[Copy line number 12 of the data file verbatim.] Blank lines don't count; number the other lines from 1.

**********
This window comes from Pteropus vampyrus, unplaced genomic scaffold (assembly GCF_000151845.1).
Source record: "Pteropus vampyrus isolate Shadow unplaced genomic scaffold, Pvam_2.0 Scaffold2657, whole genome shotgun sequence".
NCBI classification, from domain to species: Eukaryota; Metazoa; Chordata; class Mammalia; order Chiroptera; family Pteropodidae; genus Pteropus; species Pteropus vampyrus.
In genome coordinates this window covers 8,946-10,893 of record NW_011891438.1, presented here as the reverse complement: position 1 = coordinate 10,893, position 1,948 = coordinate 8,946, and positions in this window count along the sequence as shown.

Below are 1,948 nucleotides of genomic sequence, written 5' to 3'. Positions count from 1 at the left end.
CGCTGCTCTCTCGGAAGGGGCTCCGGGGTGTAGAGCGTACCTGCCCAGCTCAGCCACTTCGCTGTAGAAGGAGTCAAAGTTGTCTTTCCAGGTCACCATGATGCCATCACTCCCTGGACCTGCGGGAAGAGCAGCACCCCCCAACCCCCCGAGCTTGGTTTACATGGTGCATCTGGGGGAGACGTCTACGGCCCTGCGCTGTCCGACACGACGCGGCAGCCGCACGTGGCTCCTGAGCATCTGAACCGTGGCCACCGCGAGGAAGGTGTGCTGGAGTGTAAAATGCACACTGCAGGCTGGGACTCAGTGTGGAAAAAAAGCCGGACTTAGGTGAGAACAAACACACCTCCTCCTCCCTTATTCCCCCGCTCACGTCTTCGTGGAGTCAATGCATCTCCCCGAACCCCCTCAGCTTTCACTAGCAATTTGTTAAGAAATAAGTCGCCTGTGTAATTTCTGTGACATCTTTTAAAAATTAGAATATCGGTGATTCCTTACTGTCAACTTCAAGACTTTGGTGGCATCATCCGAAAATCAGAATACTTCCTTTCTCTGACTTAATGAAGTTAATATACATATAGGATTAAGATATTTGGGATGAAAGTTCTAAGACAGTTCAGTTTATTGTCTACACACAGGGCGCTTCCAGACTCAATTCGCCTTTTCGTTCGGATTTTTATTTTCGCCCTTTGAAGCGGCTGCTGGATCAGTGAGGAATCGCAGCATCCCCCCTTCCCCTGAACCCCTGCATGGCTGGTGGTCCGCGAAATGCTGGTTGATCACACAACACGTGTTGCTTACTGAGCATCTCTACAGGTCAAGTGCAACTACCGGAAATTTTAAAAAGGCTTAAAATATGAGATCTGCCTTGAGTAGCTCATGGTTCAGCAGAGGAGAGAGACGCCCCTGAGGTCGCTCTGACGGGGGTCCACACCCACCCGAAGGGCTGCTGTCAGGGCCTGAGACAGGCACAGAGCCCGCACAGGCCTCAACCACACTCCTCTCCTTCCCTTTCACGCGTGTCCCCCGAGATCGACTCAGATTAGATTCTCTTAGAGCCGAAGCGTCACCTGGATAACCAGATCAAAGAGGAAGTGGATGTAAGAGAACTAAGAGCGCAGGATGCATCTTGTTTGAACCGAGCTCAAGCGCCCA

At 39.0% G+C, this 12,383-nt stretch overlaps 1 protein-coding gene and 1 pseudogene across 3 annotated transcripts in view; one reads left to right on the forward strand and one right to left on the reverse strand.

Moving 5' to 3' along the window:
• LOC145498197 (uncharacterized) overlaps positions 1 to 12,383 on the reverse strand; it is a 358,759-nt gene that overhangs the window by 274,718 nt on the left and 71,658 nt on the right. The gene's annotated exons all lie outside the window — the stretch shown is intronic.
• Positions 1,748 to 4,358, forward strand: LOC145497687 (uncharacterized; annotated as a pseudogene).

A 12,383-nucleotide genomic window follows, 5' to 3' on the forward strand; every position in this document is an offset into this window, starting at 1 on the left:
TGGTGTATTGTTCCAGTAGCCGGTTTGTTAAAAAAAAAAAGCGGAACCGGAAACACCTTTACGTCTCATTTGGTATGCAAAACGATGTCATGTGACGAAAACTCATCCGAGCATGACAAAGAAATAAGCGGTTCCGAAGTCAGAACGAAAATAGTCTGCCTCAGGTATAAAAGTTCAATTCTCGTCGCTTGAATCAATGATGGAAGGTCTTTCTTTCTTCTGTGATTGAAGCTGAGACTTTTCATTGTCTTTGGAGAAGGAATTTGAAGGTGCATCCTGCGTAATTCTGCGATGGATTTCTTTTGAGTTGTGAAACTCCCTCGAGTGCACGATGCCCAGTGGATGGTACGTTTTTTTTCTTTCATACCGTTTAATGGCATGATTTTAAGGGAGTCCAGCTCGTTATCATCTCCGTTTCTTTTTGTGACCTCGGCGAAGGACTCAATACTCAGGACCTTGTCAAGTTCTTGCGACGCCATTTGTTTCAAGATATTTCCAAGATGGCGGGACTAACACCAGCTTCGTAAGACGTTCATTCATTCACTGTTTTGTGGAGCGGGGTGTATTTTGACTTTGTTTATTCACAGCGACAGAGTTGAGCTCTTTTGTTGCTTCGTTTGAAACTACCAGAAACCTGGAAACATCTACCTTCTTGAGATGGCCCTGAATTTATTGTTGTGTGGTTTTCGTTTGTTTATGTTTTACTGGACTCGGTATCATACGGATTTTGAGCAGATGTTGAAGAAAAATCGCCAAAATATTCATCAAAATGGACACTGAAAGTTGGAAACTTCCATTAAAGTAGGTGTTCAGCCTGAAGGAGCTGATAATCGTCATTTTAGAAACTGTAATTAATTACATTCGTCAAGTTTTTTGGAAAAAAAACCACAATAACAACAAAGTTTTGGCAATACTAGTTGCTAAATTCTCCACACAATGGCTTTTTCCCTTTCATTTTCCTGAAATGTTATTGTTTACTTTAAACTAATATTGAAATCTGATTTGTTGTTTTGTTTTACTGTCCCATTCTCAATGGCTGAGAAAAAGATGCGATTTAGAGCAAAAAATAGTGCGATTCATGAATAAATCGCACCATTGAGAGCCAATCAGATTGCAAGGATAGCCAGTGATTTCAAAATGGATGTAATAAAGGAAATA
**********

TGGTGTATTGTTCCAGTAGCCGGTTTGTTAAAAAAAAAAAGCGGAACCGGAAACACCTTTACGTCTCATTTGGTATGCAAAACGATGTCATGTGACGAAAACTCATCCGAGCATGACAAAGAAATAAGCGGTTCCGAAGTCAGAACGAAAATAGTCTGCCTCAGGTATAAAAGTTCAATTCTCGTCGCTTGAATCAATGATGGAAGGTCTTTCTTTCTTCTGTGATTGAAGCTGAGACTTTTCATTGTCTTTGGAGAAGGAATTTGAAGGTGCATCCTGCGTAATTCTGCGATGGATTTCTTTTGAGTTGTGAAACTCCCTCGAGTGCACGATGCCCAGTGGATGGTACGTTTTTTTTCTTTCATACCGTTTAATGGCATGATTTTAAGGGAGTCCAGCTCGTTATCATCTCCGTTTCTTTTTGTGACCTCGGCGAAGGACTCAATACTCAGGACCTTGTCAAGTTCTTGCGACGCCATTTGTTTCAAGATATTTCCAAGATGGCGGGACTAACACCAGCTTCGTAAGACGTTCATTCATTCACTGTTTTGTGGAGCGGGGTGTATTTTGACTTTGTTTATTCACAGCGACAGAGTTGAGCTCTTTTGTTGCTTCGTTTGAAACTACCAGAAACCTGGAAACATCTACCTTCTTGAGATGGCCCTGAATTTATTGTTGTGTGGTTTTCGTTTGTTTATGTTTTACTGGACTCGGTATCATACGGATTTTGAGCAGATGTTGAAGAAAAATCGCCAAAATATTCATCAAAATGGACACTGAAAGTTGGAAACTTCCATTAAAGTAGGTGTTCAGCCTGAAGGAGCTGATAATCGTCATTTTAGAAACTGTAATTAATTACATTCGTCAAGTTTTTTGGAAAAAAAACCACAATAACAACAAAGTTTTGGCAATACTAGTTGCTAAATTCTCCACACAATGGCTTTTTCCCTTTCATTTTCCTGAAATGTTATTGTTTACTTTAAACTAATATTGAAATCTGATTTGTTGTTTTGTTTTACTGTCCCATTCTCAATGGCTGAGAAAAAGATGCGATTTAGAGCAAAAAATAGTGCGATTCATGAATAAATCGCACCATTGAGAGCCAATCAGATTGCAAGGATAGCCAGTGATTTCAAAATGGATGTAATAAAGGAAATA